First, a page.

President Francois Hollande declares state of emergency across nation as at least 128 die in multiple attacks in Paris.
Doha, Qatar – France has been left reeling after a series of coordinated attacks across Paris left at least 120 people dead and scores more critically injured.
The bomb and gun attacks in the French capital on Friday evening targeted restaurants, an arts centre, a shopping centre, and the Stade de France, where the French football team were playing Germany.
Friday’s killings are the latest tragedy the country has experienced this year, with initial suspicions focusing on the Islamic State of Iraq and the Levant (ISIL) group.
In January, the headquarters of the magazine Charlie Hebdo were attacked by two men claiming allegiance to al-Qaeda. That attack was followed quickly by an assault on a Kosher supermarket, which left five dead, including the attacker.
Some users on social media sites have attempted to create a link between the attack and the current influx of refugees entering despite there being no suspicion at this point that the attackers had posed as refugees.
France has been at the forefront of Europe’s military response to the rise of ISIL in Syria and Iraq, and has been pushing for solutions to the refugee crisis.
Al Jazeera spoke to Remi Piet, an assistant professor of international affairs at Qatar University, about the potential consequences of the attack, and how it was able to happen in the first place.
Al Jazeera: There are reports that at least one of the attackers mentioned Syria during the course of the attack. If a link is proven, will France double down on its intervention in the country or scale down its involvement?
Remi Piet: It’s likely that the link will be proven because we heard one of the attackers shouting: “This is for Syria”.
There was also a similar plot that was dismantled in August, where a French citizen who had come back from Syria three months earlier, confessed that his plan was to attack a concert hall in Paris.
The method is the same, so it’s likely the attacks are connected.
It’s not shocking because of France’s position on Syria. France has always been at the forefront of the conflict and has been involved from its start when it took a strong position against Bashar al-Assad’s government, and also later against Daesh [ISIL] on the ground and that will continue.
Al Jazeera: With regards to Assad, will this attack change the stance France has adopted?
Piet: The French position has always been that the first thing that should happen is for President Assad to step down. I don’t think anything will change.
The first thing you have to do when you’re facing terrorist actions is to show this will have absolutely no impact on your policies.
I think we’ll see the kind of reaction we saw after Charlie Hebdo, a rallying behind the values that make up French identity, but obviously no impact on foreign policy.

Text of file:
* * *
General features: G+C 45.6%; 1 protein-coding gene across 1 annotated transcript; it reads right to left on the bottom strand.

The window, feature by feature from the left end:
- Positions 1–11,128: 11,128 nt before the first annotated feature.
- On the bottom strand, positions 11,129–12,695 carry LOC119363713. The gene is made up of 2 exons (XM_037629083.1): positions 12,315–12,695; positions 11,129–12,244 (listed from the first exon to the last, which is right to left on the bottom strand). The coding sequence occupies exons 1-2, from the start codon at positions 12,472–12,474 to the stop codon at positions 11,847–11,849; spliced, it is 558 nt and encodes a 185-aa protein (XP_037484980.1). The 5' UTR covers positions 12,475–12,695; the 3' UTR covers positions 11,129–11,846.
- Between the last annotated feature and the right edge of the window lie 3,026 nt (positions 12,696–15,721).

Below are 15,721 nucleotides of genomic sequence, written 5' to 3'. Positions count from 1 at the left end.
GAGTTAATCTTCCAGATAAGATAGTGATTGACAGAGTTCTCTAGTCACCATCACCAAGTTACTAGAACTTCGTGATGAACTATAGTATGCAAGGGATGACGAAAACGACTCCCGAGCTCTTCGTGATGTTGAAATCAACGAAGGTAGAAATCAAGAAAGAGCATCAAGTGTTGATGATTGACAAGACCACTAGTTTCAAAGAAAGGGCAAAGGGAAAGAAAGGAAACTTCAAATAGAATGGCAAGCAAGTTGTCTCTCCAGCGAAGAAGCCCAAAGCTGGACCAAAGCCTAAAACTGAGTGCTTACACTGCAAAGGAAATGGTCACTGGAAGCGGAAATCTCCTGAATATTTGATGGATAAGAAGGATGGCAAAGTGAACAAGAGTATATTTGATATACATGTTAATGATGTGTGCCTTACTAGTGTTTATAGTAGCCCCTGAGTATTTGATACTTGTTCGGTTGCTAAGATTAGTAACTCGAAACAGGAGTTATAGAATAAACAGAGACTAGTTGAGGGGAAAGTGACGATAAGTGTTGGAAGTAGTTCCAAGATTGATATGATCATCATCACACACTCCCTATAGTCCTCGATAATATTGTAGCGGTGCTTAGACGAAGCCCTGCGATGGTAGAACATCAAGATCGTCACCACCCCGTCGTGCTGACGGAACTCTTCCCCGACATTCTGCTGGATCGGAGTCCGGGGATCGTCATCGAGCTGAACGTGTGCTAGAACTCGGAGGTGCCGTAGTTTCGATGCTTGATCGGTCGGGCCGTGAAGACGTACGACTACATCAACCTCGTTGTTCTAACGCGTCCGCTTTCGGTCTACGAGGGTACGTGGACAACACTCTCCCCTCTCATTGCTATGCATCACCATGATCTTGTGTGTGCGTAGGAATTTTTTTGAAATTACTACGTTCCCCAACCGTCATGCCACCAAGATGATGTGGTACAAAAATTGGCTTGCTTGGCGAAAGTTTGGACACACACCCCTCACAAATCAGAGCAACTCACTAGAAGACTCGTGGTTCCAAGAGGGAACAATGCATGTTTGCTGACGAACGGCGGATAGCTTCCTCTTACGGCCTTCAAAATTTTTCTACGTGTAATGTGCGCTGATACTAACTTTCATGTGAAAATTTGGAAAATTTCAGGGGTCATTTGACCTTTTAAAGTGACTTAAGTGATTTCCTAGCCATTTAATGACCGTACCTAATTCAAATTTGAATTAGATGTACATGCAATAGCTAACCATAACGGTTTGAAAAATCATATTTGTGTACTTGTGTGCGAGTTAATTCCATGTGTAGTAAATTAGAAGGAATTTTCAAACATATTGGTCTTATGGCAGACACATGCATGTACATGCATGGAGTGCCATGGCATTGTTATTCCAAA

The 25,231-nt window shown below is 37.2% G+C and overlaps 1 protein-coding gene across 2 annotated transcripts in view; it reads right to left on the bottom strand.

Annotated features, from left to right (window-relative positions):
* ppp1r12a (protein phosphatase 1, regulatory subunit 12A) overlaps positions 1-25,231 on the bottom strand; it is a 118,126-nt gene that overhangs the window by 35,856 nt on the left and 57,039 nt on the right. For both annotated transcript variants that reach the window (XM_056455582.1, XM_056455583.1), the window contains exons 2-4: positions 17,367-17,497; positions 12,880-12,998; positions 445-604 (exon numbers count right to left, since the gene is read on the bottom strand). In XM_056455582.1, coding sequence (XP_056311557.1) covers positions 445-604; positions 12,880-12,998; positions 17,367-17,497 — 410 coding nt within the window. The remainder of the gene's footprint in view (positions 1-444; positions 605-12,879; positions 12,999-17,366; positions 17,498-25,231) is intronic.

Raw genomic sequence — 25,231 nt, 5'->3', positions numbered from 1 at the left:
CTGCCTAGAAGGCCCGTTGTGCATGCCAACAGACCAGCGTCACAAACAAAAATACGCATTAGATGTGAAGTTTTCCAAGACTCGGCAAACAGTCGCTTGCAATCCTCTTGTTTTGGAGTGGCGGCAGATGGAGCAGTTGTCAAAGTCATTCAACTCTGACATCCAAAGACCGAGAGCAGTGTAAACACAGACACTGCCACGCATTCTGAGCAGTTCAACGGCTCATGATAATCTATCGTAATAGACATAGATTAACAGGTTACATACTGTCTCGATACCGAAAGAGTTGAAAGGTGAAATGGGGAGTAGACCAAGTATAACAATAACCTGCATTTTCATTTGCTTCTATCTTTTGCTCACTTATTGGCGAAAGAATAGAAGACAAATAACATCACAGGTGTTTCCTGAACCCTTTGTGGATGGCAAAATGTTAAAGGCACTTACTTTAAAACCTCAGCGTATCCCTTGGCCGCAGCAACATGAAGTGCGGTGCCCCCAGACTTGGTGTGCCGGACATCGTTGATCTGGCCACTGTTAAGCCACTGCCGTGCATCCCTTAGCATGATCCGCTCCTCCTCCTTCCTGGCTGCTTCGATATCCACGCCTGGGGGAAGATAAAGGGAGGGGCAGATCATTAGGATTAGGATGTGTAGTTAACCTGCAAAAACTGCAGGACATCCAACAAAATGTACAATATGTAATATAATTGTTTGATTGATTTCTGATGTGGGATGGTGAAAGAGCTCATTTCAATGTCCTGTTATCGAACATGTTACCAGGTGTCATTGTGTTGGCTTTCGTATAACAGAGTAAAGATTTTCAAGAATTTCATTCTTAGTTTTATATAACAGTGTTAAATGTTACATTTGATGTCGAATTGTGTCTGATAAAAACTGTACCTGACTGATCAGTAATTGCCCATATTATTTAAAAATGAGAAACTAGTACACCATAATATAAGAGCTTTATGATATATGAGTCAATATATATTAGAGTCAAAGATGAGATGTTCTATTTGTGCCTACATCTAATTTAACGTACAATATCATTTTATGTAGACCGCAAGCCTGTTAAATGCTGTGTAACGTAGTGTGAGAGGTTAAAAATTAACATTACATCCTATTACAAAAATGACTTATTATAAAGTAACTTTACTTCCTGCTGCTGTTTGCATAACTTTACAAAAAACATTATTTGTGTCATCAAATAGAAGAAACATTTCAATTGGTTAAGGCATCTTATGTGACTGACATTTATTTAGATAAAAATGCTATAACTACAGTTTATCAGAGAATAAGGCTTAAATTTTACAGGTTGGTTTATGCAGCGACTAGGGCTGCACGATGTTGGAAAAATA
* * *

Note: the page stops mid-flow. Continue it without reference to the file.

I don’t see Hollande, towards the end of his presidency, changing his terms of engagement [at this stage].
Al Jazeera: This is not the first attack in France this year: there was Charlie Hebdo, the Jewish supermarket, and the incident in an Amsterdam-Paris train. How come the intelligence services failed to prevent Friday’s assault?
Piet: There have been several attempted plots, but the problem here is that it’s not the traditional terrorism that we’ve seen for the past 20-30 years. Those [plots] were done in cells, involving large numbers of people and linked to terrorist networks.
Usually you want to protect hard targets – the Elysee Palace, Jewish schools, for example – but here we’re talking about a restaurant [and] a concert hall. It’s not easy to secure those places and put a police officer in every single place.
Al Jazeera: So what steps can intelligence agencies take to prevent this from happening again?
Piet: In terms of intelligence, there must be better cooperation between European countries, and also Turkey, to find out who the people who went to Syria are, and who is coming back.
There has to also be a better understanding of the structure of terrorist cells. In the case of Charlie Hebdo, it was possible to see they were coming from the same cell.
The problem is it’s pretty hard to convict people based on past suspicions. You can’t put them in jail until they’ve done something wrong.
There are people are on watchlists, there is intelligence-sharing, but that’s obviously not enough.
How to step up, how to prevent the unpreventable, that’s something we have to talk about.
Al Jazeera: In terms of backlash, people on social media have been linking the Paris attacks to the flow of refugees into Europe. What impact will this have?
Piet: Any link to the refugees coming from Syria is an error because refugees are the first victims of Daesh [ISIL], and France is a country that hasn’t, relatively, welcomed many refugees.
In France, there are set to be regional elections in no more than two weeks. The main candidates, including Marine Le Pen, have suspended their campaigns for the moment. We’re seeing across-the-board support for Hollande and his tackling of the crisis, and different political parties have avoided trying to seek out populist gain.
Religious bodies have been extremely strong in condemning the attacks, especially the Muslim councils.
I think the French population understands that this is not a simple case of a religion or a large group of people that are responsible for these things, but instead, individuals who moved into these terrorist groups.
Follow Shafik Mandhai on Twitter: @ShafikFM